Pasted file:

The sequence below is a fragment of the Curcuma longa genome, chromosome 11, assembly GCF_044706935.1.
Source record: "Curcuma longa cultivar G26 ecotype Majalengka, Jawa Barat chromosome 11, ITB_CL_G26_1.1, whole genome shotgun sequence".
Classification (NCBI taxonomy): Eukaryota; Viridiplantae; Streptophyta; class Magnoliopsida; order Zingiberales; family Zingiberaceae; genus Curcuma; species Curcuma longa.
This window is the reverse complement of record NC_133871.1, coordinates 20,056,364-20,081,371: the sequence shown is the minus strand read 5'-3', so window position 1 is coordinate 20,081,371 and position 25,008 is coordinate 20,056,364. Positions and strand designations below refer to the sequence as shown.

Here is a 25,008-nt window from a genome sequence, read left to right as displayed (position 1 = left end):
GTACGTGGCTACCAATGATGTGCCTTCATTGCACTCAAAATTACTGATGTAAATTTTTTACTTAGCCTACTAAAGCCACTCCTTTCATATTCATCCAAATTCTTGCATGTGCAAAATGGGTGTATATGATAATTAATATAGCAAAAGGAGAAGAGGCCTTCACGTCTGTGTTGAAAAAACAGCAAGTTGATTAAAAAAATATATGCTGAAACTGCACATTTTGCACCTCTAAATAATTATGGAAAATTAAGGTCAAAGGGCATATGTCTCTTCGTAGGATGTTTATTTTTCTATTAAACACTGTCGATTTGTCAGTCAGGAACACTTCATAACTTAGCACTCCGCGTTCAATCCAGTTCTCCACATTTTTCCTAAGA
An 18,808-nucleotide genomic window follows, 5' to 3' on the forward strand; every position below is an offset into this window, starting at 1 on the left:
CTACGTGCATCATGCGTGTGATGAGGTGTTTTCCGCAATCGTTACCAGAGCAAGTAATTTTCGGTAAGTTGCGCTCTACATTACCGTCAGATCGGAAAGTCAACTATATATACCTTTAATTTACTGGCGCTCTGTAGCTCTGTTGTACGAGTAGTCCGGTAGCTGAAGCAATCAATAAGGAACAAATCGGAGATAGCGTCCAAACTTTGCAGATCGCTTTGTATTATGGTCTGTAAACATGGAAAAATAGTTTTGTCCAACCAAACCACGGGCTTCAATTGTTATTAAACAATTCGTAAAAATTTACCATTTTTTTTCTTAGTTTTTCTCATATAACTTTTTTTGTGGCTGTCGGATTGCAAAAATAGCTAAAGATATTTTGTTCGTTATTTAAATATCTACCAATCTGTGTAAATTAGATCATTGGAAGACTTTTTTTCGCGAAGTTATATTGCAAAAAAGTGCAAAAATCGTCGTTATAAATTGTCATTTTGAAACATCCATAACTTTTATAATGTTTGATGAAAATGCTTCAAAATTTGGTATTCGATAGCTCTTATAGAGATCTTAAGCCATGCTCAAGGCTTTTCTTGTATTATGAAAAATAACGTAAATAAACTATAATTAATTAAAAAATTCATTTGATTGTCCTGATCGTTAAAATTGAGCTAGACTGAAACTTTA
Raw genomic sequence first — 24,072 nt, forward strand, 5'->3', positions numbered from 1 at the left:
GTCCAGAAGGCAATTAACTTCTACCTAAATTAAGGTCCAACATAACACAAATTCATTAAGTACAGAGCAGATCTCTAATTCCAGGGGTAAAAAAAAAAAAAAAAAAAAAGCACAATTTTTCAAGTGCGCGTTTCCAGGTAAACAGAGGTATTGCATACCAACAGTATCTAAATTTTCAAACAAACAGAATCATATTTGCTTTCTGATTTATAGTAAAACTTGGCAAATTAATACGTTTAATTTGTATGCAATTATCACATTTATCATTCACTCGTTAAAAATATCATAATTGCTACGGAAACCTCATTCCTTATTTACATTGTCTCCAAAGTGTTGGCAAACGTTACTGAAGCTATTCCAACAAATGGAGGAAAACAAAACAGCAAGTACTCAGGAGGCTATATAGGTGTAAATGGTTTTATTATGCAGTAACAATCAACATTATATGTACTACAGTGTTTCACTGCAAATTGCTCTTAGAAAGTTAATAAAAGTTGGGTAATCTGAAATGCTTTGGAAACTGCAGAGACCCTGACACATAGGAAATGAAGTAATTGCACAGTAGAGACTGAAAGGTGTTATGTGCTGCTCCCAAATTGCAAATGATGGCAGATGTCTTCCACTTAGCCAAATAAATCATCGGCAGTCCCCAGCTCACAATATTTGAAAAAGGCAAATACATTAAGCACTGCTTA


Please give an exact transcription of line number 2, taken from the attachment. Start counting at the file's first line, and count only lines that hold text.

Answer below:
Source record: "Curcuma longa cultivar G26 ecotype Majalengka, Jawa Barat chromosome 11, ITB_CL_G26_1.1, whole genome shotgun sequence".